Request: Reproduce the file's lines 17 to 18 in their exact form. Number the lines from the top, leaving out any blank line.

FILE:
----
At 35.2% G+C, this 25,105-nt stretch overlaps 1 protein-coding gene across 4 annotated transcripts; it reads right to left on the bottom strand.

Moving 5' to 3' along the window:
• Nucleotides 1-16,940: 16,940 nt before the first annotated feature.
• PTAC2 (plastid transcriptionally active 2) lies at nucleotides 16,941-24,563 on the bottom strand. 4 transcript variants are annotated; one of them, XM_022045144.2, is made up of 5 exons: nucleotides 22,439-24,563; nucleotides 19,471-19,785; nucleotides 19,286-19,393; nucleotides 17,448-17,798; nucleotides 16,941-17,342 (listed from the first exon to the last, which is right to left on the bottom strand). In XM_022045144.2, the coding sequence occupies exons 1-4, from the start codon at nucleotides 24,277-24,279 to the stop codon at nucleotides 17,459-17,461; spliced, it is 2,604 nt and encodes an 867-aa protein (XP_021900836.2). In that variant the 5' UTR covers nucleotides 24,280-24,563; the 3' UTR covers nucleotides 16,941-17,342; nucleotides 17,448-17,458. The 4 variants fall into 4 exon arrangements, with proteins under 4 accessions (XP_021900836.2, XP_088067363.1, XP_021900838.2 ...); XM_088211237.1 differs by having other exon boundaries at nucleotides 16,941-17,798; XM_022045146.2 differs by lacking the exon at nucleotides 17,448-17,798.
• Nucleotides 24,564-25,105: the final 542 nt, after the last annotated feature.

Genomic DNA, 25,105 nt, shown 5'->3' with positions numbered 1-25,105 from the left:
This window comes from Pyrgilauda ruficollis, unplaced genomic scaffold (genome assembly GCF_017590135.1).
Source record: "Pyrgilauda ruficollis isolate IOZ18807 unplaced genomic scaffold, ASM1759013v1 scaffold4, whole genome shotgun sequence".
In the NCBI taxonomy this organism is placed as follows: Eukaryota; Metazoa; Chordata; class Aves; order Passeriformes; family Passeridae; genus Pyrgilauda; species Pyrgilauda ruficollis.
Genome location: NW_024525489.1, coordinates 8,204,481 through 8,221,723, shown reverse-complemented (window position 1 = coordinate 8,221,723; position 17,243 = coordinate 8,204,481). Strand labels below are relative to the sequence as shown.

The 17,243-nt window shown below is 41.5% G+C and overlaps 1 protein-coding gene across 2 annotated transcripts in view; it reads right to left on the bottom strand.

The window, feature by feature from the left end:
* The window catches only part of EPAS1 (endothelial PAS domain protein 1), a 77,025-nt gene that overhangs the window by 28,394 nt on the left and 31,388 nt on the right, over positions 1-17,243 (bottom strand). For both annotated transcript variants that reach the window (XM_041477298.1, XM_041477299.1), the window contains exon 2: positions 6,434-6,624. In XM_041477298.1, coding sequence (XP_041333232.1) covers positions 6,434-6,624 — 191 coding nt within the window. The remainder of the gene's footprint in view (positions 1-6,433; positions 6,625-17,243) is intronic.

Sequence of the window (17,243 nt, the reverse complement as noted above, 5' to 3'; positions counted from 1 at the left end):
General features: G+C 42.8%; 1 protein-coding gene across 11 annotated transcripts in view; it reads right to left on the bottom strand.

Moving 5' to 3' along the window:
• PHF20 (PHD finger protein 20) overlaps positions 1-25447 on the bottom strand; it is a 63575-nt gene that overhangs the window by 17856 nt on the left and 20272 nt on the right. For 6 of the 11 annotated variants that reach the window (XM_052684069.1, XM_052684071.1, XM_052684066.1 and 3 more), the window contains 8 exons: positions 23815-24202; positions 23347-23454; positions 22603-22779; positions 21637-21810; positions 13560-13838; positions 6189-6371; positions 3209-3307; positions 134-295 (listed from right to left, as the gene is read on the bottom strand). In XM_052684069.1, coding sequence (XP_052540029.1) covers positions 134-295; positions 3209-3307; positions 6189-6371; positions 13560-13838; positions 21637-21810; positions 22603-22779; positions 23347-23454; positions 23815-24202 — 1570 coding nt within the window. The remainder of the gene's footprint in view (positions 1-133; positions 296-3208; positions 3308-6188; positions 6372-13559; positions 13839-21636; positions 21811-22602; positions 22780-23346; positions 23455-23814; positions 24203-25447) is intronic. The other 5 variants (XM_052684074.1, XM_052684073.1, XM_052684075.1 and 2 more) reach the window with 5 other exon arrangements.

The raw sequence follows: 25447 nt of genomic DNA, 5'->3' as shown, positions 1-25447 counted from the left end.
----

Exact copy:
• PHF20 (PHD finger protein 20) overlaps positions 1-25447 on the bottom strand; it is a 63575-nt gene that overhangs the window by 17856 nt on the left and 20272 nt on the right. For 6 of the 11 annotated variants that reach the window (XM_052684069.1, XM_052684071.1, XM_052684066.1 and 3 more), the window contains 8 exons: positions 23815-24202; positions 23347-23454; positions 22603-22779; positions 21637-21810; positions 13560-13838; positions 6189-6371; positions 3209-3307; positions 134-295 (listed from right to left, as the gene is read on the bottom strand). In XM_052684069.1, coding sequence (XP_052540029.1) covers positions 134-295; positions 3209-3307; positions 6189-6371; positions 13560-13838; positions 21637-21810; positions 22603-22779; positions 23347-23454; positions 23815-24202 — 1570 coding nt within the window. The remainder of the gene's footprint in view (positions 1-133; positions 296-3208; positions 3308-6188; positions 6372-13559; positions 13839-21636; positions 21811-22602; positions 22780-23346; positions 23455-23814; positions 24203-25447) is intronic. The other 5 variants (XM_052684074.1, XM_052684073.1, XM_052684075.1 and 2 more) reach the window with 5 other exon arrangements.

The raw sequence follows: 25447 nt of genomic DNA, 5'->3' as shown, positions 1-25447 counted from the left end.